- Make a portrait of yourself in twenty years. Or in fifty years. Or both.
- Draw a masked man (or woman) that is not a superhero.
- Draw the ugliest baby you can imagine.
- Draw two sports figures–one in a dynamic pose, one in a static pose.
- Draw two self-portraits with odd expressions.
- Draw something or someone you love.
- Draw hair. A lot of it.
- Take a picture of someone near you on a bus or in a car. Draw them.
- Draw an animal eating another animal.
- Draw your art teacher in a fight with an animal.
- Draw an animal playing a musical instrument.
- There is an animal living in one of your appliances. Draw it.
- Draw a dead bird in a beautiful landscape.
- Draw something from a pet’s point of view.
- Draw an animal taking a bath.
- Draw an animal taking a human for a walk.
- Combine 3 existing animals to create a completely new creature.
- Draw a family portrait. Plot twist: It is a family of insects or animals.
- Draw an animal playing a musical instrument.
- Draw the most terrifying animal you can imagine. Or the most adorable.
- Draw a pile of dishes before they get washed.
- Tighten a C-Clamp on a banana. Draw it.
- Draw a slice of the best pizza you have ever seen.
- Draw junk food and the wrapper.
- Draw your favorite food.
- Create your own restaurant. Draw the restaurant, your executive chef, and a 12-item menu.
- Draw the ingredients or process of your favorite recipe.
- Draw salt and pepper shakers.
- Draw fresh fruit or vegetables, or something fresh from the oven.
- Draw a salad.
- Draw the oldest thing in your refrigerator.
- Draw a piece of fruit every day until it becomes rotten.
- Draw everything on a restaurant table.
- Draw what is in the rearview mirror of the car.
- Draw moving water. Draw still water.
- Draw an object floating.
- Make a drawing of all of your drawing materials.
- Find a trash can. Draw its contents.
- Draw tools that belong to a certain profession.
- Draw three objects and their environments. One of the three should be in motion.
- Draw the interior of a mechanical object. Zoom in, focus on details and shading.
- Create three drawings of messes you have made.
- Draw five objects with interesting textures: wood grain, floors, tiles, walls, fabric, etc.
- Draw a collection of purses, wallets, or bags.
- Draw your favorite well-loved object or childhood toy.
- Draw a watch or another piece of jewelry.
- Draw something hideous that you keep for sentimental reasons.
- Draw something with a mirror image.
Technical Skill/Skill Development
- Draw all the contents of your junk drawer with one continuous line.
- Make a detailed drawing of a rock.
- Draw a dark object in a light environment.
- Draw a light object in a dark environment.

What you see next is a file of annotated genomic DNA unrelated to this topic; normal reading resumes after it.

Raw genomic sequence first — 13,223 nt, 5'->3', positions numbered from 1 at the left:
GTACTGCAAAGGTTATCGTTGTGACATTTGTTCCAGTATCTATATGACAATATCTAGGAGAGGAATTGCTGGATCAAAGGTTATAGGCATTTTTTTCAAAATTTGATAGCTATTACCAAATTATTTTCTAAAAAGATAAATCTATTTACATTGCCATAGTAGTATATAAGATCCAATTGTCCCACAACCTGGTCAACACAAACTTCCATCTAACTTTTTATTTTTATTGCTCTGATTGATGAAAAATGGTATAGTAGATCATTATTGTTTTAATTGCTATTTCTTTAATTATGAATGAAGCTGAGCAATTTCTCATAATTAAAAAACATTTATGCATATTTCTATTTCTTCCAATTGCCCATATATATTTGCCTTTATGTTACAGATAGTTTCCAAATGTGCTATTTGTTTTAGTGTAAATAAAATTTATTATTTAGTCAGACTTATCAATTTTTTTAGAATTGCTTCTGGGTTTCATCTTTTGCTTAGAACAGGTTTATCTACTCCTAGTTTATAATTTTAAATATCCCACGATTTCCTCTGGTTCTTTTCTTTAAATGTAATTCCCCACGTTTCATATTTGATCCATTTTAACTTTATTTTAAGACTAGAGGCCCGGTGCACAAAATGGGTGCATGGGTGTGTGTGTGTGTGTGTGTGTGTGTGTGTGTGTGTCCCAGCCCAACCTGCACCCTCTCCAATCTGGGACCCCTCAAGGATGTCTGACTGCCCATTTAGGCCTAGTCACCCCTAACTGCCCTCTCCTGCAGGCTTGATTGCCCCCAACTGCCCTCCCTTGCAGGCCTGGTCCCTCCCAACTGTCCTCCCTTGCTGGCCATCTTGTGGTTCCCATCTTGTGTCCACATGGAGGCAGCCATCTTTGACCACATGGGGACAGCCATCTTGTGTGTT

- Make a detailed drawing of five square inches of grass.
- Draw a transparent object.
- Draw a translucent object.
- Do several studies of eyes, noses, and mouths in a variety of poses.
- Draw an interesting object from three different angles.
- Value Studies–Draw three eggs and part of the carton with a strong light source.
- Draw three metallic objects that reflect light. Focus on highlights and reflections.
- Refraction–Create two drawings of separate objects partially submerged in water.
- Make three drawings (your choice of subject) using materials with which you are not familiar.
- Draw a piece of patterned fabric with folds.
- Draw a bridge and all of its details.
- Draw yourself as an original superhero.
- Make a drawing that looks sticky.
- Draw a mysterious doorway or staircase.
- Draw an empty room. Make it interesting.
- Draw a flower. Make it dangerous.
- Draw an object melting.
- Draw an imaginary place, adding all kinds of details.
- Draw a gumball machine that dispenses anything but gumballs.
- Danger! Draw yourself in a dangerous situation.
- You are on the back of the bus. Figure out who is with you, where you are going, and why. Illustrate and explain.
- Draw what’s under your bed (real or imagined).
- Draw the most incredible game of hide-and-seek you can imagine.
- Create a new sport. You can improve an existing sport, combine two existing sports, or come up with something completely new.
- Make a drawing that is totally truthful.
- Make a drawing that lies all over the place.
- Make a drawing that is completely and utterly impossible.
- Story Illustration: Fix a story that you don’t like, or reflect/improve upon one you do.
- Let someone else choose your subject and tell you what to draw.
- Draw your greatest fear.
- Use song lyrics, quotes, or poetry to inspire a drawing.
- Find the three most useless objects you can and draw them.
- Draw an interesting form of transportation.
- Draw something for which you are thankful.
- Go somewhere new and draw what you see.
- Draw something that can’t be turned off.
- Draw something soothing.
- Draw something you think sounds or smells incredible.
- Draw something that needs fixing.
- Draw something you’ve always wanted.
- Draw something out of place.
- Draw something that should have been invented by now.
- Draw something you keep putting off, or something that causes you to procrastinate.
Does this list inspire you to take some sketchbook assignments head on in your art room? Or maybe the opposite is true and you are finding that you feel underprepared to teach drawing skills. Maybe you fall somewhere in between and you just need a little more inspiration to tweak your drawing curriculum. These are all great reasons to take a peek at AOE’s Studio: Drawing Course. The class is jam-packed with hands-on learning experiences, advanced technique tutorials, and opportunities to share and learn with art teachers just like you.
What are your favorite sketchbook prompts to use?
How do you use sketchbooks in your classroom?